So, the U.S. spends more on defense than the next 7 countries combined, and—according to the article below—”the Pentagon receives 54 cents out of every dollar in federal appropriations.” That would seem to be the proverbial “elephant in the room” when discussing where our taxpayer money goes. And evidently, the books are cooked and trillions of dollars can’t be tracked.
Yet, many U.S. military families seem to struggle to survive financially.
Something seems to be very wrong with this picture.
Evidently, some other parties besides military families are benefiting from all this money. The ‘Military Industrial Complex’ former President Eisenhower warned everyone about in his Farewell Address is part of a problem that seems to have gone unchecked since his time. Earlier, in his “Chance for Peace” speech (aka: his “Cross of Iron” speech), Eisenhower said:
“Every gun that is made, every warship launched, every rocket fired signifies, in the final sense, a theft from those who hunger and are not fed, those who are cold and are not clothed.
“This world in arms is not spending money alone. It is spending the sweat of its laborers, the genius of its scientists, the hopes of its children. The cost of one modern heavy bomber is this: a modern brick school in more than 30 cities. It is two electric power plants, each serving a town of 60,000 population. It is two fine, fully equipped hospitals. It is some fifty miles of concrete pavement. We pay for a single fighter with a half-million bushels of wheat. We pay for a single destroyer with new homes that could have housed more than 8,000 people. . . . This is not a way of life at all, in any true sense. Under the cloud of threatening war, it is humanity hanging from a cross of iron.”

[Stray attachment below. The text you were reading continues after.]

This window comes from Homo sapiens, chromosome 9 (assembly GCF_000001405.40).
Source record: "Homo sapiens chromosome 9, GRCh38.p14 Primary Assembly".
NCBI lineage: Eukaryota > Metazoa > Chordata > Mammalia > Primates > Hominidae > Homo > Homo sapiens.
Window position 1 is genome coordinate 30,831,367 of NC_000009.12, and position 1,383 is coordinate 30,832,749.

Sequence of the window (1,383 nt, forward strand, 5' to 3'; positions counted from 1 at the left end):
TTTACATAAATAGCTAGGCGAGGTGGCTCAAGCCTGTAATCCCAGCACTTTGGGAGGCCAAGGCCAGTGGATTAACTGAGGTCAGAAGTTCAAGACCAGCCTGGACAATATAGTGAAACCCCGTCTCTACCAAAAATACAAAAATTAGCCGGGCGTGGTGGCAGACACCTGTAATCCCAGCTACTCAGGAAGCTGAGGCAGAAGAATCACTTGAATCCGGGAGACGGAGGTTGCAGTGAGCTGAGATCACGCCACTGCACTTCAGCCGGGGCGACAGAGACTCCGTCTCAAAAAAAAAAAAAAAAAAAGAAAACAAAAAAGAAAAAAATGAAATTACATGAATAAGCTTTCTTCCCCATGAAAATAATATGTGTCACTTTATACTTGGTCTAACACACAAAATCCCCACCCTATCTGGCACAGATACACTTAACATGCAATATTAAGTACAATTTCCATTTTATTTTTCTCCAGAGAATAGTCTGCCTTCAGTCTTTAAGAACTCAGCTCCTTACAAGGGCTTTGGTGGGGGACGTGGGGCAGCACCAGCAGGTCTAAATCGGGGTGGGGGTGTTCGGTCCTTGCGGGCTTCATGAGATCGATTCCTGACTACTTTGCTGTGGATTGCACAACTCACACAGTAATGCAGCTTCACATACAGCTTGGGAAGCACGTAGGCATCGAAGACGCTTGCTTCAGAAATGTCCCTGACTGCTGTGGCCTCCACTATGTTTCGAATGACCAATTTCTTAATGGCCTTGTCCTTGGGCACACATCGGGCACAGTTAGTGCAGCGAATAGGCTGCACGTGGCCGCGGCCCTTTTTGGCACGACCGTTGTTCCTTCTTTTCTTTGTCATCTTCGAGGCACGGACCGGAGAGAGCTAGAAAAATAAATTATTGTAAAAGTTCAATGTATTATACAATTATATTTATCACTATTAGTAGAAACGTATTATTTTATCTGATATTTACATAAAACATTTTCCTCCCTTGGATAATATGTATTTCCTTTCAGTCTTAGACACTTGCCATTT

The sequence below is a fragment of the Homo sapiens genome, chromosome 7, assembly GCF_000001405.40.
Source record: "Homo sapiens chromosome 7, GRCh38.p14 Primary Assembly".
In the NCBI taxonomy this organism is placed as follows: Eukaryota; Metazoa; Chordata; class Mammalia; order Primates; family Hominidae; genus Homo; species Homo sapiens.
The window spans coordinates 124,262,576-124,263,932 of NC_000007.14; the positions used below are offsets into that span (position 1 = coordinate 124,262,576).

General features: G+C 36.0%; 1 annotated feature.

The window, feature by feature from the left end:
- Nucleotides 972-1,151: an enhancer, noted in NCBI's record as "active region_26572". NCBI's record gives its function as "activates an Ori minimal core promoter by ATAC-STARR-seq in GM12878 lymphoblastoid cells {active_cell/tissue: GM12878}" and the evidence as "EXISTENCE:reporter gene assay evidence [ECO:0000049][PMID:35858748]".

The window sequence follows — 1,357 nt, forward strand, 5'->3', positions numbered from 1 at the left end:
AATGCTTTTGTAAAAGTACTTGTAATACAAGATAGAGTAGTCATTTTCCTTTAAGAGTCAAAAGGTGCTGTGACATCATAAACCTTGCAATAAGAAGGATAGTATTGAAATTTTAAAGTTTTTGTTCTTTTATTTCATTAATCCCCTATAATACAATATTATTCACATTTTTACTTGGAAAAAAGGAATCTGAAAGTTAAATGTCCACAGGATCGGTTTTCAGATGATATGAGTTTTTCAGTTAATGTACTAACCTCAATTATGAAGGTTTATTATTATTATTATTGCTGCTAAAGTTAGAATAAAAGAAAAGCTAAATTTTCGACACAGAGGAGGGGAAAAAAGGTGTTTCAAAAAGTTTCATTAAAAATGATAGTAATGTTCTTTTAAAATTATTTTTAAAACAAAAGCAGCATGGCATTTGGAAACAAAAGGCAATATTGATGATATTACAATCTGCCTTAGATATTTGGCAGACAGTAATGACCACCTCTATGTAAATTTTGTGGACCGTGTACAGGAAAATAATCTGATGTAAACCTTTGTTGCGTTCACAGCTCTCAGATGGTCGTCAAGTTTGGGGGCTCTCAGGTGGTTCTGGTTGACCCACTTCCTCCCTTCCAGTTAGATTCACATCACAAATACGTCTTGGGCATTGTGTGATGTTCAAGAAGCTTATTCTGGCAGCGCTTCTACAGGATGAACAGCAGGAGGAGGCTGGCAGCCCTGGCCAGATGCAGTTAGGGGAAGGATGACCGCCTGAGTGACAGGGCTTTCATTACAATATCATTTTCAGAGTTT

But it seems that BOTH Republicans and Democrats don’t bat an eye when asked to approve military budget spending, which seems to keep increasing and is now the biggest in history. In fact, they were almost falling over each other to see how big of an increase they could approve earlier this year. The amount of JUST the increase–$82 billion—was more than the Trump Administration asked for, and it well surpasses Russia’s entire military budget each year.
I think it’s interesting that when Progressive Democrats propose things like universal health care or free college education (that a majority of Americans support, according to polls), everyone in the establishment wing of the Democrat Party, and most everyone in the establishment mainstream press, starts pushing back about how impractical they are being, and they always ask, “How do you expect to pay for it?”
Maybe we can START by looking at that proverbial and ponderous “elephant in the room.”
“The whole country will reap the whirlwind.”
I can’t know if Brett Kavanaugh really believes he is innocent or not. Despite his denials about ever having an alcoholic blackout, he may have been so drunk that he doesn’t remember (which I think is much more likely considering all the overwhelming evidence of his excessive drinking than it is that Christine Blasey Ford mistook him for someone else), and/or he may have spent so much time polishing up his own halo over the years that he has convinced himself he could never have done such a thing. An alcoholic blackout is the best explanation for those who think they were both credible and don’t know who to believe. Regardless, I find her much more credible.
The contrast between Ford and Kavanaugh’s testimonies on Thursday were striking…..
While she was accommodating, he was angry.
While she was polite, he was petulant.
While she was courteous, he was aggressive.
While she was deferring, he was threatening.
While she was apolitical, he was nakedly partisan.
Had Ford acted like Kavanaugh, she would have been dismissed as a “hysterical woman.” Instead, he is praised by Trump and Fox News (sic).
Also… while she welcomed further investigation, he wasn’t able to bring himself to say that he did when asked directly.
I thought that part was interesting. In his opening statement he said, “I know that any kind of investigation—Senate, FBI, Montgomery County Police, whatever—will clear me.” Yet, when he was asked to request just such an investigation, he couldn’t do it. Instead, he didn’t seem to believe a FBI investigation would be able to accomplish anything, and he was dismissive about it.